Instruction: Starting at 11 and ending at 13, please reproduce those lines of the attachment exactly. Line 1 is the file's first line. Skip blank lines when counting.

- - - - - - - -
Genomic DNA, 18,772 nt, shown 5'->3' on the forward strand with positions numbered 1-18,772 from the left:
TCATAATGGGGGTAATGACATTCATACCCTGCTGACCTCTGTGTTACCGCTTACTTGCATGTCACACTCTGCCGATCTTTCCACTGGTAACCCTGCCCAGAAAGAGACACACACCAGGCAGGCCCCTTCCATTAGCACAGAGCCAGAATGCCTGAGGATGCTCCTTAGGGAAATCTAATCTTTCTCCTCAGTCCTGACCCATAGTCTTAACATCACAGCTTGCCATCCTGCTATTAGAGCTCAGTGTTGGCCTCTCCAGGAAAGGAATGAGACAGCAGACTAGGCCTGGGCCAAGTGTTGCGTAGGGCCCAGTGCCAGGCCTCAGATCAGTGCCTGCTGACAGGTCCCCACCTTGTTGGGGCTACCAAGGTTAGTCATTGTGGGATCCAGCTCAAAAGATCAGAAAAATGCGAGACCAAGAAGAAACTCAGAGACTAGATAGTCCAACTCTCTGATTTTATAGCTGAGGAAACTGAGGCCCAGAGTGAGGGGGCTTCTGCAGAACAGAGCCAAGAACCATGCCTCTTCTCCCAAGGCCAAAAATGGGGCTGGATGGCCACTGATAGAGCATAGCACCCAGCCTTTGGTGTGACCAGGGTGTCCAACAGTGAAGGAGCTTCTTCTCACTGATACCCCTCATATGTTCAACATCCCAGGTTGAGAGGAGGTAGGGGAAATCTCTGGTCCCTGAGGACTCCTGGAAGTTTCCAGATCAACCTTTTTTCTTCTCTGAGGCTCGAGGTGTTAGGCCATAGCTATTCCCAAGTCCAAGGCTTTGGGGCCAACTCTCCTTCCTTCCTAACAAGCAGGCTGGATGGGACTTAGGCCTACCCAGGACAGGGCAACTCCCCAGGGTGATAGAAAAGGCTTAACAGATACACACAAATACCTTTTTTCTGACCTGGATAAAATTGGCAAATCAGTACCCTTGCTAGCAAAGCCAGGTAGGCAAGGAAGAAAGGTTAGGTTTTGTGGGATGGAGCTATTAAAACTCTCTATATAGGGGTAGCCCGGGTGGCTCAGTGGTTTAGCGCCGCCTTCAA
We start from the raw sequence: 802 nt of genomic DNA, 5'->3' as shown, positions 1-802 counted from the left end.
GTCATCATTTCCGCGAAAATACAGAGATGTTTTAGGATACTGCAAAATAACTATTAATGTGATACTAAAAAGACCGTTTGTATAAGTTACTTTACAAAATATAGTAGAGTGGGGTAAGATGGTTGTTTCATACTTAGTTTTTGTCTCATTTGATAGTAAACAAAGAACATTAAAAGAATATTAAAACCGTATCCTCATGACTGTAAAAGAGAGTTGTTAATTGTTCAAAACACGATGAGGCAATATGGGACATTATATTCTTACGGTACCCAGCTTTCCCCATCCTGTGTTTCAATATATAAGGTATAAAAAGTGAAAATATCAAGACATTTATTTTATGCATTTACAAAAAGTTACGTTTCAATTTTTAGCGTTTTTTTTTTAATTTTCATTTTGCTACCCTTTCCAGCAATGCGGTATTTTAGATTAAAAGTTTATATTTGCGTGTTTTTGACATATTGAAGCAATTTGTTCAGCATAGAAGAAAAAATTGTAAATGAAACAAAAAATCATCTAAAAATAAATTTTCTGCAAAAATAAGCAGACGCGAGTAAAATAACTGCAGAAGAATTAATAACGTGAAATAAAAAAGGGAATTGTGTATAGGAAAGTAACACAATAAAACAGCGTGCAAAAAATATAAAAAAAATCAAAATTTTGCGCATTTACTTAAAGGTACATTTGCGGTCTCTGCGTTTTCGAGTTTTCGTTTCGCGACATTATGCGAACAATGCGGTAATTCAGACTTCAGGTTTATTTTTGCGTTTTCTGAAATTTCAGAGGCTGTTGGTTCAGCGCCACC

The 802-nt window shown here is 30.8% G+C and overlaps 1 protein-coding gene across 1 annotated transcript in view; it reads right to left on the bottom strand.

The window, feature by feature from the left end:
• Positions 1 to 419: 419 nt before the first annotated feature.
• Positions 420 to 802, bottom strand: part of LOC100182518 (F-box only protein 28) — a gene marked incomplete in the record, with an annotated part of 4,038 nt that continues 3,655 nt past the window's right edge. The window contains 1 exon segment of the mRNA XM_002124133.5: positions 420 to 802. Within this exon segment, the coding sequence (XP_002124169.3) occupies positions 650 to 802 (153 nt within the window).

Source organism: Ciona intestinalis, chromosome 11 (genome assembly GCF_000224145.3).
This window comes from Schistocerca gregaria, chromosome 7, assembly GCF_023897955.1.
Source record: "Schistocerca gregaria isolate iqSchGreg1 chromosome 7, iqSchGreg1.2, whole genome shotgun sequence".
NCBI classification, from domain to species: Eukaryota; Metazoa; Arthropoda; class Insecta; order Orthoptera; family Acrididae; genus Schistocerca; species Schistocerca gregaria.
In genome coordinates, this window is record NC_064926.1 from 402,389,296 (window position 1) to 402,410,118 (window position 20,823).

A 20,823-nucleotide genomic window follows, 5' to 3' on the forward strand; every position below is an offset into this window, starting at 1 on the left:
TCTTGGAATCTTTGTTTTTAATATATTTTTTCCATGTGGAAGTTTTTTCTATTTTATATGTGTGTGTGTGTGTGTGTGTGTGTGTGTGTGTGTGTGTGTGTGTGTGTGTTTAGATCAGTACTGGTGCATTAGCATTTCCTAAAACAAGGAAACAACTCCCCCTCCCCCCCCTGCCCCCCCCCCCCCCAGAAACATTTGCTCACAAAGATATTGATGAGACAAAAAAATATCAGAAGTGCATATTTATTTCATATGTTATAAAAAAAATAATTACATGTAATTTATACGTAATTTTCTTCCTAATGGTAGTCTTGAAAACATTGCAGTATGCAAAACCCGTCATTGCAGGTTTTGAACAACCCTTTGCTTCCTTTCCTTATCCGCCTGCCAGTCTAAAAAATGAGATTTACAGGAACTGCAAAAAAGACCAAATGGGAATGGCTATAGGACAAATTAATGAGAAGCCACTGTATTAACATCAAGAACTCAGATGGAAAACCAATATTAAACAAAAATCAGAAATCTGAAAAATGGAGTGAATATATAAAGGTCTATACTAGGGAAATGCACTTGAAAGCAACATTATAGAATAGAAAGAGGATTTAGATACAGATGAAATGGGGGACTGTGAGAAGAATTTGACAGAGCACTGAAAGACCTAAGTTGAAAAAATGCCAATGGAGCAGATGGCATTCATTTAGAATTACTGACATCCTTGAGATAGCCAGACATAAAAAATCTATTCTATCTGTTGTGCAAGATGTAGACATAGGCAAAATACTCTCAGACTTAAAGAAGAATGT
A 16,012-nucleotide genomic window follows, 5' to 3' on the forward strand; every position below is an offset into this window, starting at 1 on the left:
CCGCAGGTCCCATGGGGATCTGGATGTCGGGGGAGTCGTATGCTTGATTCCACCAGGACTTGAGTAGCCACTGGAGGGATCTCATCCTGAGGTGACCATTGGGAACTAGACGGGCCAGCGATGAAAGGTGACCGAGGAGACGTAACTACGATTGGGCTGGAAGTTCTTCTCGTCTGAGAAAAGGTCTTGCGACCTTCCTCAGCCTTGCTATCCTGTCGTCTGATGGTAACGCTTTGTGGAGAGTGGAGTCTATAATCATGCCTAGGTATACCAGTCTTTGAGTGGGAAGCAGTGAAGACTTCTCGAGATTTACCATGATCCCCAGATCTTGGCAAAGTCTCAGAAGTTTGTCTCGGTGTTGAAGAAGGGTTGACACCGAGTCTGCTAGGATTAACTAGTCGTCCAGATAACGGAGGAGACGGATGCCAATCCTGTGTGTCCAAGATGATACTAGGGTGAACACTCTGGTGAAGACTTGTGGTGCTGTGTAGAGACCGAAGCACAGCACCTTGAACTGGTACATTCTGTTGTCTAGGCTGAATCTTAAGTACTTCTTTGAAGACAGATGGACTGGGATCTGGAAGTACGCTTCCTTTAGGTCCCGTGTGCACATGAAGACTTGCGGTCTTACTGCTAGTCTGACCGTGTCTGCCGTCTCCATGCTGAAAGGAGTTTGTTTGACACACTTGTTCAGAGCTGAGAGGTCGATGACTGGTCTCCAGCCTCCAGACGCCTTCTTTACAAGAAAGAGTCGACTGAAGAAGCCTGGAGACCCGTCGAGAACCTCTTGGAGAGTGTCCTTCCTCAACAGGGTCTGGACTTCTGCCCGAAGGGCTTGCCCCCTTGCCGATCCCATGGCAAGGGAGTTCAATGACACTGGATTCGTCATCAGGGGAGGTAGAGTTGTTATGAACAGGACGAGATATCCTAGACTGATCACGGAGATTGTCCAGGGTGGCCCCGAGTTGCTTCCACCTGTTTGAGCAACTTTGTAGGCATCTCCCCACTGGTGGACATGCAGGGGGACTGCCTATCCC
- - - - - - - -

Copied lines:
Source record: "Schistocerca gregaria isolate iqSchGreg1 chromosome 7, iqSchGreg1.2, whole genome shotgun sequence".
NCBI classification, from domain to species: Eukaryota; Metazoa; Arthropoda; class Insecta; order Orthoptera; family Acrididae; genus Schistocerca; species Schistocerca gregaria.
In genome coordinates, this window is record NC_064926.1 from 402,389,296 (window position 1) to 402,410,118 (window position 20,823).